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Tech journalist since the dark ages. Windows Secrets, LangaList newsletter, Windows Magazine (NetGuide, Home PC), Byte, Popular Computing, yadda yadda yadda. Google me, if it matters.

This feed is mostly personal interest; it's NOT my professional writing. There's tech here, yes, but also lots of general science and some politics and weird humor thrown in.

Tuesday, May 24, 2016

The second hundred miles (Fred's e-bike adventures continue)

I’ve done about 150 more miles on the e-bike since my first post (here), and I’m still pretty happy with it.

It hasn’t been entirely smooth sailing --- er, pedaling; I’ll detail some smallish glitches below. But on the whole, it’s a good purchase, and I’m glad I got it.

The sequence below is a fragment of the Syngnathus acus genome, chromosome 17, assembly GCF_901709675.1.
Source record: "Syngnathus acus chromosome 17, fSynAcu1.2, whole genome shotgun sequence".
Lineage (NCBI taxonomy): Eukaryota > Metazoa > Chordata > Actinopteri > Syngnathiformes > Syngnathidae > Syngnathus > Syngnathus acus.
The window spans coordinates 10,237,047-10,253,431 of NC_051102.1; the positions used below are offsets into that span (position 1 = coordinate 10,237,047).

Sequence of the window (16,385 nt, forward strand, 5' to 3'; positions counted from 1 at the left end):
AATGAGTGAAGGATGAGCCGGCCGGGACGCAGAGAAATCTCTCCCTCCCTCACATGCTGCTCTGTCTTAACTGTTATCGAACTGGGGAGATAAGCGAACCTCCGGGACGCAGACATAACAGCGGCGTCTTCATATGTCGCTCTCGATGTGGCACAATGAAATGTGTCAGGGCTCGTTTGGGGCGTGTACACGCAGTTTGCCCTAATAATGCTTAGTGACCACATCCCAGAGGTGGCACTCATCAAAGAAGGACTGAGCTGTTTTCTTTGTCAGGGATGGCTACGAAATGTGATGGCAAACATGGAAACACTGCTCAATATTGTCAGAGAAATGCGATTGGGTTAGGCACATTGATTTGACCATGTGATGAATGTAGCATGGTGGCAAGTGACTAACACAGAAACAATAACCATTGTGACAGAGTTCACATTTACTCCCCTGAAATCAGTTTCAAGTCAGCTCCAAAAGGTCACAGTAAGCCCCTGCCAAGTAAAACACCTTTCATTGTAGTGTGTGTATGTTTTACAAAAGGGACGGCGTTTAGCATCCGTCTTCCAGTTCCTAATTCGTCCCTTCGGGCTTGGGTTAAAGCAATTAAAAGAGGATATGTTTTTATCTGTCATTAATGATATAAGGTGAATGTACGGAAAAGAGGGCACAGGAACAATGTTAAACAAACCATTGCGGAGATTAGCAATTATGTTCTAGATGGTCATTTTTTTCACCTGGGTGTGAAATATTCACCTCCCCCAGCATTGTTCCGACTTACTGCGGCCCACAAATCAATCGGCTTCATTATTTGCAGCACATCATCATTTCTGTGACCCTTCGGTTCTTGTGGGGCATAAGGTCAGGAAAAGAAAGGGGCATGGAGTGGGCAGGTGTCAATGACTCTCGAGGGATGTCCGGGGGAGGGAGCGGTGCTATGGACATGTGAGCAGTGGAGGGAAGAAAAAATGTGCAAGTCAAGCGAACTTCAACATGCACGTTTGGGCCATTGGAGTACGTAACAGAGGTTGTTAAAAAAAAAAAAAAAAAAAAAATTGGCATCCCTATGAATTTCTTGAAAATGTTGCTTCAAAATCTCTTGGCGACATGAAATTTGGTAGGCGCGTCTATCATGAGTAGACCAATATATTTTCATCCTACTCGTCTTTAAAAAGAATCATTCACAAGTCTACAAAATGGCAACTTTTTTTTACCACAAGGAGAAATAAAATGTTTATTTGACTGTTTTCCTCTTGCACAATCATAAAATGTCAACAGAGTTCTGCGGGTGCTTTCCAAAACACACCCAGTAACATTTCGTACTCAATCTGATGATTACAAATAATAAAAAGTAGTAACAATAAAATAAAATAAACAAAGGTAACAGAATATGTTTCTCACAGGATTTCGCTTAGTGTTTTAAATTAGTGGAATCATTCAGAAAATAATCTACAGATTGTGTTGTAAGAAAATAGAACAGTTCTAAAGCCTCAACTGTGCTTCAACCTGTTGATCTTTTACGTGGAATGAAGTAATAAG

Seat issues

Evelo has what they call a “Perfect Seat Guarantee,” where they offer to reimburse you up to $40 if the bike’s OEM seat doesn’t work for you.

Well, after the first 100+ miles, my butt was killing me. The OEM seat isn’t terribly narrow, but it’s very stiffly sprung; in fact it has no real springs, but uses very firm elastomeric discs to provide a small measure of cushioning. For me, it wasn’t enough.

So I ordered a new third-party seat that’s much more comfortable --- a bit wider than the OEM, with a more padded top, and with real coil springs beneath. Evelo processed a refund within two days of my submitting my sales receipt for the new seat.

I’m saving the OEM seat, and will try it again when I acclimate more to riding. But in any case, seat comfort isn’t an issue now.

Adjusting for rider height, inseam, etc.

Along with seat type, there are issues of seat height, seat angle, handlebar height, handlebar angle, and the distance between the seat and the handlebars: These factors interplay off one another, and have a huge effect on rider comfort and pedaling efficiency.